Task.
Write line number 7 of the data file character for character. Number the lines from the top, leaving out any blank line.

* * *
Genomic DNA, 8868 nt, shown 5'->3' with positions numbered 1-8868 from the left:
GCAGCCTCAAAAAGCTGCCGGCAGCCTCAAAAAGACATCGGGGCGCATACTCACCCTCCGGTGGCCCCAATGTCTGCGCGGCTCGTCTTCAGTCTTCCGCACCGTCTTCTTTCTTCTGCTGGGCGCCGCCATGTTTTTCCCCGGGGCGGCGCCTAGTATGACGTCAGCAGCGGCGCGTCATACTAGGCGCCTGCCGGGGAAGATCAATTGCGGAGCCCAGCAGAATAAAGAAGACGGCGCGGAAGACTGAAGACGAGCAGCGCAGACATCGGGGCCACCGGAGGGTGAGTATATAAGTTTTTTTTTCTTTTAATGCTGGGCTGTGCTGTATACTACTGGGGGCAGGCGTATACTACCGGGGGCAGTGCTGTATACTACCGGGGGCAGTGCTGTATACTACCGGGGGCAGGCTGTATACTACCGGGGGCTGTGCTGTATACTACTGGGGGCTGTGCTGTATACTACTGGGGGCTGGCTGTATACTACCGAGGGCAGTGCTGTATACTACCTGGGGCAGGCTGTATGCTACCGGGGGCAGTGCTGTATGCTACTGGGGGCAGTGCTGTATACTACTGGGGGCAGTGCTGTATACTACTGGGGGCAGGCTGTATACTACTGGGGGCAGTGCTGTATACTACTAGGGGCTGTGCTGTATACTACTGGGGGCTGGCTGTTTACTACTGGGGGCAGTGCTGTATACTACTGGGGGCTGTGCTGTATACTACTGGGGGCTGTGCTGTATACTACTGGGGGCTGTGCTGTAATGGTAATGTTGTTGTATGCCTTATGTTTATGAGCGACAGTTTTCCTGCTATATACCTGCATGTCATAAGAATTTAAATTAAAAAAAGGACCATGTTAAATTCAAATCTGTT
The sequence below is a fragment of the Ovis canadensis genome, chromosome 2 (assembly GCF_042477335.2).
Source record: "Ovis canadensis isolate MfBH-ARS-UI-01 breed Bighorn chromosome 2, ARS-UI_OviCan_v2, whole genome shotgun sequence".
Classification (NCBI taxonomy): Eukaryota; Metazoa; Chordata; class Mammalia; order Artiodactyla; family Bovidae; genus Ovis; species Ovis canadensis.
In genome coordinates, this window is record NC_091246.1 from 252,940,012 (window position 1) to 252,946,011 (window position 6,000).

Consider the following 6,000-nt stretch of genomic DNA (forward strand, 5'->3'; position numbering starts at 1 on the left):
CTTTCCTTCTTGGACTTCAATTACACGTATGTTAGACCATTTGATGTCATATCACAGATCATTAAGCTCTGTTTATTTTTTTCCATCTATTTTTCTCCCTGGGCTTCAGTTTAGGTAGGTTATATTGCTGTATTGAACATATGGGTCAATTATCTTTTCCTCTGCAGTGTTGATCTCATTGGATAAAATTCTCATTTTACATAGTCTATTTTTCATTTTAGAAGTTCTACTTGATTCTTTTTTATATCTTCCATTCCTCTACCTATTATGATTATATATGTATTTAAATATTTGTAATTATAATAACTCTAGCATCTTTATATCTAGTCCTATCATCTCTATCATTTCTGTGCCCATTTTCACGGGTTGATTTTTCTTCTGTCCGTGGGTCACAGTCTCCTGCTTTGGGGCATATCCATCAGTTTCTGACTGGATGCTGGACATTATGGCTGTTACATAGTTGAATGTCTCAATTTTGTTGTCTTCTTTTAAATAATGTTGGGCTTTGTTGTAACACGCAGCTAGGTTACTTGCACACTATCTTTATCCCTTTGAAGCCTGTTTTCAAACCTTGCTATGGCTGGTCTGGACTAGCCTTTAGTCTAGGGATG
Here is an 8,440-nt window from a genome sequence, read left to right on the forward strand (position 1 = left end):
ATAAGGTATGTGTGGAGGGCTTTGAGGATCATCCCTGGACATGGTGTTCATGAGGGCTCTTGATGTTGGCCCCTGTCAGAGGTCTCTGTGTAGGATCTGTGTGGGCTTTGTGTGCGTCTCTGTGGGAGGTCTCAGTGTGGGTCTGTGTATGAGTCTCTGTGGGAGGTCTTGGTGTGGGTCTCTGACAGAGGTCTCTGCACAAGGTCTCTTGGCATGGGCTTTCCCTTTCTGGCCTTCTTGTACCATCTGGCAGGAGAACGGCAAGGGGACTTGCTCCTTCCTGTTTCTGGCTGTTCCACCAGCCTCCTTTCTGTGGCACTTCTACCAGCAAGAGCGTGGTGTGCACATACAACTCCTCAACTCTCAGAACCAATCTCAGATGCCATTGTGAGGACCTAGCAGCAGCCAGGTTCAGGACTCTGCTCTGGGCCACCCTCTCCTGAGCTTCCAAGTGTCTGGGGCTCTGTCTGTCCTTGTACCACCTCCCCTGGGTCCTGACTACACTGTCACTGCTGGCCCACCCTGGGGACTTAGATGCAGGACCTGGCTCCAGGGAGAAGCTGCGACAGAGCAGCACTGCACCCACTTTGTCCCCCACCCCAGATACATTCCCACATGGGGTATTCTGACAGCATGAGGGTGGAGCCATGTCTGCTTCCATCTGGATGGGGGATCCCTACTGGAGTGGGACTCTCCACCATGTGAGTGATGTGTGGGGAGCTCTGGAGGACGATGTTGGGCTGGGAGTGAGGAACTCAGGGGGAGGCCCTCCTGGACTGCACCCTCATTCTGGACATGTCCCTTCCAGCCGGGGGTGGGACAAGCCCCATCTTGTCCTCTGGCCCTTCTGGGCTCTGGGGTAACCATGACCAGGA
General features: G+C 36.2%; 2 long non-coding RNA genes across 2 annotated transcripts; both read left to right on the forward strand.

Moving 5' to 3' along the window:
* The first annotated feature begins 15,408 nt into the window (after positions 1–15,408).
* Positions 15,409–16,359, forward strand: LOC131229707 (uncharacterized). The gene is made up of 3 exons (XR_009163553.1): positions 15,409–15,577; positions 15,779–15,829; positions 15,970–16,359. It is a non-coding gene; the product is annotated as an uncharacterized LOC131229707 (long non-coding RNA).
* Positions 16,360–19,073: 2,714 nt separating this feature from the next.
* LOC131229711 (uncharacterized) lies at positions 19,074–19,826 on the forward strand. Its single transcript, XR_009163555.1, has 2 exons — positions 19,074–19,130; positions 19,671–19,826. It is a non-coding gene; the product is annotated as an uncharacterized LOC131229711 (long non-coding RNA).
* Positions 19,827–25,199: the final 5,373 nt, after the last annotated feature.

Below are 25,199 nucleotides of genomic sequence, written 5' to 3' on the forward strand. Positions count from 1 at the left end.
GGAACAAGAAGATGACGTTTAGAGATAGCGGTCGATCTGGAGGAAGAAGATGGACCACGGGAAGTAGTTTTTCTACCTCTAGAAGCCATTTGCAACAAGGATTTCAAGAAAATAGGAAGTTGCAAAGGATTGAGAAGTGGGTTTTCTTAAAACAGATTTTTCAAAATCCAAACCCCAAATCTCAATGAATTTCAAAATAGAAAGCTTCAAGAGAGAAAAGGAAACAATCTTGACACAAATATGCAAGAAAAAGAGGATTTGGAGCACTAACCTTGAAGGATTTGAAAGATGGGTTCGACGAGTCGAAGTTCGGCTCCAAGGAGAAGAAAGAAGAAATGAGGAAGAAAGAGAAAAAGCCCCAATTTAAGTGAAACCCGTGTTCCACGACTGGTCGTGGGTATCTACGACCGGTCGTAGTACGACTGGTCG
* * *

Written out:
Consider the following 6,000-nt stretch of genomic DNA (forward strand, 5'->3'; position numbering starts at 1 on the left):